But the fact that over a week has passed since the elections does bring to mind the great delay that has occurred with the publication of the State Department human rights reports, which by law were due by February 25.

Could this enormous delay be due to the fact that the Obama administration is massaging the reports for political reasons, contrary to the law’s intent?

On the basis of what we know, one must assume that this is the case. The House and Senate foreign relations committess should immediately convoke hearings for Secretary of State Hillary Clinton to offer her excuses and explanations.

These reports are relevant to critical decision making by governments around the world. Their publication should not be delayed for another day.

What will it take for the international community to recognize that by sending more monitors to Syria, it is adding to Bashar al-Assad’s panoply of human shields? Those shields protect him from military action to force him to halt the killing. They also short-circuit the thinking processes of the leaders of all countries who still–at this late date–support the Security Council’s 6-point peace plan.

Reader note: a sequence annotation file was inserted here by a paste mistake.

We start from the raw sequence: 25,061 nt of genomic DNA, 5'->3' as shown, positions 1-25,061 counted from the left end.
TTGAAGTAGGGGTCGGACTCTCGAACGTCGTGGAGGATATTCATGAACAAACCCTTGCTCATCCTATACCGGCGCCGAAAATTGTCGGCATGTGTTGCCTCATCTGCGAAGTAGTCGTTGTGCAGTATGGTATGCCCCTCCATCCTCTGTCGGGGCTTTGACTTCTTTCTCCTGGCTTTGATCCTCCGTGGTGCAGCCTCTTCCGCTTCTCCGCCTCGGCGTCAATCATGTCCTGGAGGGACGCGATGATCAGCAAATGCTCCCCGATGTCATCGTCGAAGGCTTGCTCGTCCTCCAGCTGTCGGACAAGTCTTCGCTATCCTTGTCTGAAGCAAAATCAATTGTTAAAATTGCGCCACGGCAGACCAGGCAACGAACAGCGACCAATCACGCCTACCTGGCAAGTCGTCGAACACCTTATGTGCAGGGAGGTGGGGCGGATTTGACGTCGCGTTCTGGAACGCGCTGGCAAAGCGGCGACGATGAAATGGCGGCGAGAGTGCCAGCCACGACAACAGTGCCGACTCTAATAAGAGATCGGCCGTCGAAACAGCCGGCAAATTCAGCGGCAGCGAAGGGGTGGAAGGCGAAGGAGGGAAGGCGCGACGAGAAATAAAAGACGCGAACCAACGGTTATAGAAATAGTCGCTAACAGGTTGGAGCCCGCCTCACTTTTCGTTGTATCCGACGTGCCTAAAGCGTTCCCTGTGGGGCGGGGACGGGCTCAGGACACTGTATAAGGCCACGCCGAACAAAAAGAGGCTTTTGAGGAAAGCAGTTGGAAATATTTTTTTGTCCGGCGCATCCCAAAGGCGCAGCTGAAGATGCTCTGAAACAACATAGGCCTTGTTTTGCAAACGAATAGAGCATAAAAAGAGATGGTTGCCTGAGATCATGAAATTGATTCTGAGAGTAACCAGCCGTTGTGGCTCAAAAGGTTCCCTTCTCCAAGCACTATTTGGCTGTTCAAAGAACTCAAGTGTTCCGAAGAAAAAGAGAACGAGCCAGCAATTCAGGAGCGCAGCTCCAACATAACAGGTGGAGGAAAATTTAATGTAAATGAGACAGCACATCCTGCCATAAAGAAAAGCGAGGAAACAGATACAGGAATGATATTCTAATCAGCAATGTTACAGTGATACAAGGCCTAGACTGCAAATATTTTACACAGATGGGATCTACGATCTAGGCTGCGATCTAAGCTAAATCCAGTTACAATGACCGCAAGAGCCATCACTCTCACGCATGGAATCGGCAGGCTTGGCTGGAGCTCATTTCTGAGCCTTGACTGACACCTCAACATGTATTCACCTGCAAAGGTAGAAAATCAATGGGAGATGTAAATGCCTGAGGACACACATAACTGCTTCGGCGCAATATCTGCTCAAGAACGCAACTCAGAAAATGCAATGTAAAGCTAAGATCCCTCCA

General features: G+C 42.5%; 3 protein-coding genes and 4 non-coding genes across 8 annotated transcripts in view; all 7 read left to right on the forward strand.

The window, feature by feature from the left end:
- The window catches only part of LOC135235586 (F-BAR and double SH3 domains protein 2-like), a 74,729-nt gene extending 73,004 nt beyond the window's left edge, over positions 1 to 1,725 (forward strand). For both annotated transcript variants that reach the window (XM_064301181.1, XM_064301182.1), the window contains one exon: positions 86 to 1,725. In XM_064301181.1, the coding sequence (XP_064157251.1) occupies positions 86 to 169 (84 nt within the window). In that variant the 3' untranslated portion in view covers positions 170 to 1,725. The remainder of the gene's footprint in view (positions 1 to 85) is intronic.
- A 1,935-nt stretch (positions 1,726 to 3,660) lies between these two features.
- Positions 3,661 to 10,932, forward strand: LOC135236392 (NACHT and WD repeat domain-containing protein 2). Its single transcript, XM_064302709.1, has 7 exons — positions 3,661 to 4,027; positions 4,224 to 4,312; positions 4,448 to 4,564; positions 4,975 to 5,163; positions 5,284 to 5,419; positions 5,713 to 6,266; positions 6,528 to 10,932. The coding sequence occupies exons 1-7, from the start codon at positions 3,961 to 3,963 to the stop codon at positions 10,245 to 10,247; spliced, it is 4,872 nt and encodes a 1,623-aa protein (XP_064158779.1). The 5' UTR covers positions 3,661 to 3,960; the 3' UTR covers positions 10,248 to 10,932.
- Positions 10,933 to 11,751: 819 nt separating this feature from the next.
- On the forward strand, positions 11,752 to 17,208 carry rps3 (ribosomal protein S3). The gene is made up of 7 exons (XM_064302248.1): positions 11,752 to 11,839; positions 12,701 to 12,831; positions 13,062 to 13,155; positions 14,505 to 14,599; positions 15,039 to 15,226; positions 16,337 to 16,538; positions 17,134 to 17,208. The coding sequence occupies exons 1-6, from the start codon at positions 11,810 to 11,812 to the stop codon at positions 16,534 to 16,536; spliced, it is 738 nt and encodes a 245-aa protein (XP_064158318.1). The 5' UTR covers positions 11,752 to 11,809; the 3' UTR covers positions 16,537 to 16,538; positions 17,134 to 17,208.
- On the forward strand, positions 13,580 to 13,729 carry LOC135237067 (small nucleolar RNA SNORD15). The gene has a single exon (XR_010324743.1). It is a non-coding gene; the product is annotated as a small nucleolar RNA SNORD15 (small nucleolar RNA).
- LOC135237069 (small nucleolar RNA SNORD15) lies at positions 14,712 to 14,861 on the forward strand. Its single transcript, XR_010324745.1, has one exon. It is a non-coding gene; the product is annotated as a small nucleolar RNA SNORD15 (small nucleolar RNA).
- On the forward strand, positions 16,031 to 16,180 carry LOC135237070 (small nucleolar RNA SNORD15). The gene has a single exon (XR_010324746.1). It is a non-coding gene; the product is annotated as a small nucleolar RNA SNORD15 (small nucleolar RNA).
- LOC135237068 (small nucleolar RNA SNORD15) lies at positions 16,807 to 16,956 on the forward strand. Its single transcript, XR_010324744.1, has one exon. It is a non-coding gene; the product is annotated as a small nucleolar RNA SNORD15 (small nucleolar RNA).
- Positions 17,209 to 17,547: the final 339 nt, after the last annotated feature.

It is time to dismantle the Kofi Annan 6-point peace plan. UNSMIS should be put into lockdown until al-Assad complies with the conditions in the peace plan, and withdrawn if he doesn’t.

How can this be achieved?

USMIS can be stopped the same way the Arab peace monitor mission was stopped–by countries withdrawing their members, and refusing to send any additional members to the delegation. When the UNSMIS mission comes up for an extension at the end of 90 days, it should be blocked by a majority of the Security Council.

In over 60 years of peace observation and peacekeeping missions, the United Nations has never embarked on a mission so contrary to common sense, so contrary to analysis of the facts of the ground, and so devoid of promise. The mission should be aborted, immediately.

There is no peace to be monitored. A ceasefire, if it comes, will come as a result of a decision or decisions by al-Assad and his entourage, and not one day before.

The only thing that is likely to push the Syrian Dictator and his henchmen to reach such a decision is a credible threat of military intervention by outside powers, and the execution of that threat if the threat does not suffice.

Civilized nations should prepare for such military action at once.

The Trenchant Observer

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www.twitter.com/trenchantobserv

For links to other articles by The Trenchant Observer, click on the title at the top of this page to go to the home page, and then consult the information in the bottom right hand corner of the home page. The Articles on Syria page can also be found here.